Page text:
Frozen Birds?

Many birds migrate to warmer places during winter. There’s only one bird in the world that’s known to hibernate: the common poorwilll, which lives in western North America.

In the fall, the birds prepare for winter the way many animals do: They put on weight. As temperatures drop, the birds sit on the ground, cool their bodies, and slow their body functions. They stay still for up to 10 weeks.

Sitting out in the open could be risky for a bird. But the common poorwill’s coloring serves as camouflage, hiding it from predators like foxes, says Brigham. 

The birds look frozen, but they are alive. When they are ready to become active, the birds take 20 minutes to warm up and fly away. 

Painted turtles like this one have an odd adaptation to allow them breathe when they hibernate underwater.

Butt-Breathing Turtles

You may have noticed painted turtles basking in the sun on rocks or logs in your local pond. The reptiles live in water, but they breathe air through their lungs like humans do. So what happens if a layer of ice traps the turtles underwater?

During the winter, painted turtles hunker down at the bottom of the pond and start breathing through their butts! The thin skin in that area of their body can absorb oxygen that’s in the water. The turtles can hibernate like this for up to 100 days, says Jacqueline Litzgus, a biologist at Laurentian University in Canada. They don’t freeze because the water is slightly warmer at the bottom of the pond.

Painted turtle babies are different. If it’s cold when they hatch, they hibernate in nests on land. The babies’ body temperature can drop as low as -15°C (5°F)!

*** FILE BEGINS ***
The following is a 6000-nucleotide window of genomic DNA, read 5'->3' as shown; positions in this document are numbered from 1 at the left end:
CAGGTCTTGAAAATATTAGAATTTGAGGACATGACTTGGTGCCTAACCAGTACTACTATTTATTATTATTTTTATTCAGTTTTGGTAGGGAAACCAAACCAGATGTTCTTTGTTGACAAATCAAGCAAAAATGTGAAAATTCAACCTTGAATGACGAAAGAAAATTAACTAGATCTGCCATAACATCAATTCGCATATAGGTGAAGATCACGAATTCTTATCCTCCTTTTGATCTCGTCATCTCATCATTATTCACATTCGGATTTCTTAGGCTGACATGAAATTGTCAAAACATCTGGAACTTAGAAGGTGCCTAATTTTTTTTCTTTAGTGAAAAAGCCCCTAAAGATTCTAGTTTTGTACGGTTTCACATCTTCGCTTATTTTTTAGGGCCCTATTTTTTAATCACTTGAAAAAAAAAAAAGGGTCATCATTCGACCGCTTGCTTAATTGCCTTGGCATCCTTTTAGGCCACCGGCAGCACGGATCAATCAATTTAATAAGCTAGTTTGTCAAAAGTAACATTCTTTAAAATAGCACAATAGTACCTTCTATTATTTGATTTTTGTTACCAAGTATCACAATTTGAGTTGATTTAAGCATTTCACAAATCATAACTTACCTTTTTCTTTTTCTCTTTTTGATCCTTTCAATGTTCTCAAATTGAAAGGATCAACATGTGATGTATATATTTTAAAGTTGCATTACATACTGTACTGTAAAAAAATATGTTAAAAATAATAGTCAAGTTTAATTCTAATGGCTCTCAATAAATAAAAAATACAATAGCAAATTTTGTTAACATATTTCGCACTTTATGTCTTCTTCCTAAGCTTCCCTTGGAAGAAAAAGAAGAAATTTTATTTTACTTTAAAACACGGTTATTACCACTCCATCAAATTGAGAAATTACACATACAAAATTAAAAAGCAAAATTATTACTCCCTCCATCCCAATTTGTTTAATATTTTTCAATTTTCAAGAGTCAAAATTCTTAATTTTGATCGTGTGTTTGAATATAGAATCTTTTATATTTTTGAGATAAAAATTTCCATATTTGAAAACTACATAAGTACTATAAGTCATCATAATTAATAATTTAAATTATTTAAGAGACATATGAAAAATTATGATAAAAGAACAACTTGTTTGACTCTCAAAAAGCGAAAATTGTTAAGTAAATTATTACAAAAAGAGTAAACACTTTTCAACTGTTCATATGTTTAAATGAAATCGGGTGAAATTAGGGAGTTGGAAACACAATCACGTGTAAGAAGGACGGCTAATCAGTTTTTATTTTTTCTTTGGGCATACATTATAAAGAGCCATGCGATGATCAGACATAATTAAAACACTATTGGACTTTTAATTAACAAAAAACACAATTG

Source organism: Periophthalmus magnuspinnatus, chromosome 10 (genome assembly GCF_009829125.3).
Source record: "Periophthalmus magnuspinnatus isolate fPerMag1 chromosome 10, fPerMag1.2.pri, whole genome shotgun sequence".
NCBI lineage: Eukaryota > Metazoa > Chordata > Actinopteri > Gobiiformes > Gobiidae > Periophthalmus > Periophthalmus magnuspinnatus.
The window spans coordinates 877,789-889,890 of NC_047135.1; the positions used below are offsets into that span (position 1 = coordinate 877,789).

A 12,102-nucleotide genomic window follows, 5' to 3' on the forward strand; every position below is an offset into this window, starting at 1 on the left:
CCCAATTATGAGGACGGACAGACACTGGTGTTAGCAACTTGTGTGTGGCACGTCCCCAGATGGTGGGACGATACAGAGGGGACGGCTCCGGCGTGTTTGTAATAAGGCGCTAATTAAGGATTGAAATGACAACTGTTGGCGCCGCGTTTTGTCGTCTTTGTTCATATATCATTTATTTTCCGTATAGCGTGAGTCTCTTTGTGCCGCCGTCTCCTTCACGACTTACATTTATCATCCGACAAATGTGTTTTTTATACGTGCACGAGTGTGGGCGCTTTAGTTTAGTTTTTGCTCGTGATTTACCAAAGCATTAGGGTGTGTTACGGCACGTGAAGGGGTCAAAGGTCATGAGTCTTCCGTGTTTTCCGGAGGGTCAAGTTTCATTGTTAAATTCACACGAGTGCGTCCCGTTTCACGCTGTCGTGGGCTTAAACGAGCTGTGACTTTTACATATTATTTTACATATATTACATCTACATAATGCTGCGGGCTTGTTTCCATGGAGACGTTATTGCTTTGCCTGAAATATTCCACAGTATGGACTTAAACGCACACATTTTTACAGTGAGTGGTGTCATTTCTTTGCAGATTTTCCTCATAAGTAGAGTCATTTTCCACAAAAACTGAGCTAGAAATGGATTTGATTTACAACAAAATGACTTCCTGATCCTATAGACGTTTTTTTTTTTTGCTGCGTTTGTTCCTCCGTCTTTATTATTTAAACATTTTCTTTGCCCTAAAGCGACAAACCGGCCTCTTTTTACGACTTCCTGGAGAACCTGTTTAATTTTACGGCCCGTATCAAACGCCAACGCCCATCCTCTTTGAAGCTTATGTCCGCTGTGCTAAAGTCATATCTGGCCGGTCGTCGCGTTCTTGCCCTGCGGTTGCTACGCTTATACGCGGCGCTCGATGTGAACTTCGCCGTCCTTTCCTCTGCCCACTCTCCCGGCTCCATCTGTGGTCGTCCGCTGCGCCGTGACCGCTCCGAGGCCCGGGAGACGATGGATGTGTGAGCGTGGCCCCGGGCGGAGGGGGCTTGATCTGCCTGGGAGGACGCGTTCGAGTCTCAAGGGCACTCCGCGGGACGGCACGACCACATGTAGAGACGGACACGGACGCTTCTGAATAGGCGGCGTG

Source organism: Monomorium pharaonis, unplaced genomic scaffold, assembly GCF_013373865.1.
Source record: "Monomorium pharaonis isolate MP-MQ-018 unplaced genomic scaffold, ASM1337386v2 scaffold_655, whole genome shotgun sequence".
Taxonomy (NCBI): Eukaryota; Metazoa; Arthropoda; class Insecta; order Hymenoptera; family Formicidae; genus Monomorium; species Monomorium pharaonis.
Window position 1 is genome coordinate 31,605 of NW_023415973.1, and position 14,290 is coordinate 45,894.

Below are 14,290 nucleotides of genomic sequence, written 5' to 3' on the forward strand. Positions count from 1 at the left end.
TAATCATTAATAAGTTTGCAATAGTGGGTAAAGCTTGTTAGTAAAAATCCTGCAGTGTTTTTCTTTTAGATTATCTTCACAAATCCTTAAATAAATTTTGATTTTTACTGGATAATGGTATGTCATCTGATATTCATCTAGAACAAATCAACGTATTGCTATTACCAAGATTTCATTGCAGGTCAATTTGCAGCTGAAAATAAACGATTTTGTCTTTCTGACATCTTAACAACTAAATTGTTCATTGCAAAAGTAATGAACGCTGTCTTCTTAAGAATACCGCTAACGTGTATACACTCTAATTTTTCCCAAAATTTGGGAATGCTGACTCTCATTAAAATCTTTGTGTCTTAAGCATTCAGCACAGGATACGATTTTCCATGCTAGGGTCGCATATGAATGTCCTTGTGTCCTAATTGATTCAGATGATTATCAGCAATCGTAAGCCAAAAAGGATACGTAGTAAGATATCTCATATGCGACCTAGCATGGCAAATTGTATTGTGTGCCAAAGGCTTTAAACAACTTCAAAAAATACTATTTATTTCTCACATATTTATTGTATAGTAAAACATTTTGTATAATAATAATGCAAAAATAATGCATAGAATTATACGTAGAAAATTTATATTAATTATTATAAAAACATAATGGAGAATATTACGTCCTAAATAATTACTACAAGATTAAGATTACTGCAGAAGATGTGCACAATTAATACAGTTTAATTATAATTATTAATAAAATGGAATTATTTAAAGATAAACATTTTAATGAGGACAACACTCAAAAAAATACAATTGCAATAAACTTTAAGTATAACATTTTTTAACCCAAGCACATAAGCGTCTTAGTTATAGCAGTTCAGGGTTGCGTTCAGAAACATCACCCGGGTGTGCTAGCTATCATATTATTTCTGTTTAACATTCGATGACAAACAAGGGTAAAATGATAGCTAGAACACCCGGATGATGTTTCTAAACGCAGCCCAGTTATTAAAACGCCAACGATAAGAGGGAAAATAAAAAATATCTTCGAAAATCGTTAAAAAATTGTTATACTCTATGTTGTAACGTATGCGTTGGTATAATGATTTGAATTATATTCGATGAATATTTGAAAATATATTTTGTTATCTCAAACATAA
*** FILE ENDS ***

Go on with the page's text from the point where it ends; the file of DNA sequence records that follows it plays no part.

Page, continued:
Continue the Learning Journey
What You Need to Know About Hibernation

Watch a video about why animals hibernate.

As you watch the video, think about how animals hibernate to survive the winter. Imagine that you live in a place with extremely hot or extremely cold weather. What would you need to do to survive these extreme temperatures? Create a survival guide with tips and tricks for surviving the coldest winters or hottest summers. Be sure to include illustrations in your guide!

Do you have a favorite winter activity? For example, you might enjoy sledding down a snowy hill or taking part in a holiday celebration. Write down one or two of your favorite things about winter. Then ask your friends and family members what they love to do in the wintertime. Write down their answers. Was there any activity that was more popular than the rest?

Build a Line Graph

Here’s how to turn your temperature measurements into a line graph. 

Many hibernating animals know winter is coming because they sense the changing temperature. What’s the outdoor temperature like right now where you live? How is it going to change over time? Record the temperature in degrees Fahrenheit at the same time every day for a week. Then turn your data into a line graph using the slideshow above! A line graph is a type of chart that shows how information changes over time.

This article was written by Alessandra Potenza for SuperScience magazine.

Image Credits: Shallotte River Swamp Park (header); Scott Leslie/Minden Pictures (alligator); Garry Gay/Alamy Stock Photo (ladybugs); Staffan Widstrand/NPL/Minden Pictures (squirrel); Ingo Arndt/Minden Pictures (baby squirrel); All Canada Photos/Alamy Stock Photo (owl); Rick & Nora Bowers /Alamy Stock Photo (bird); Christina Prinn/iStock/Getty Images (turtle)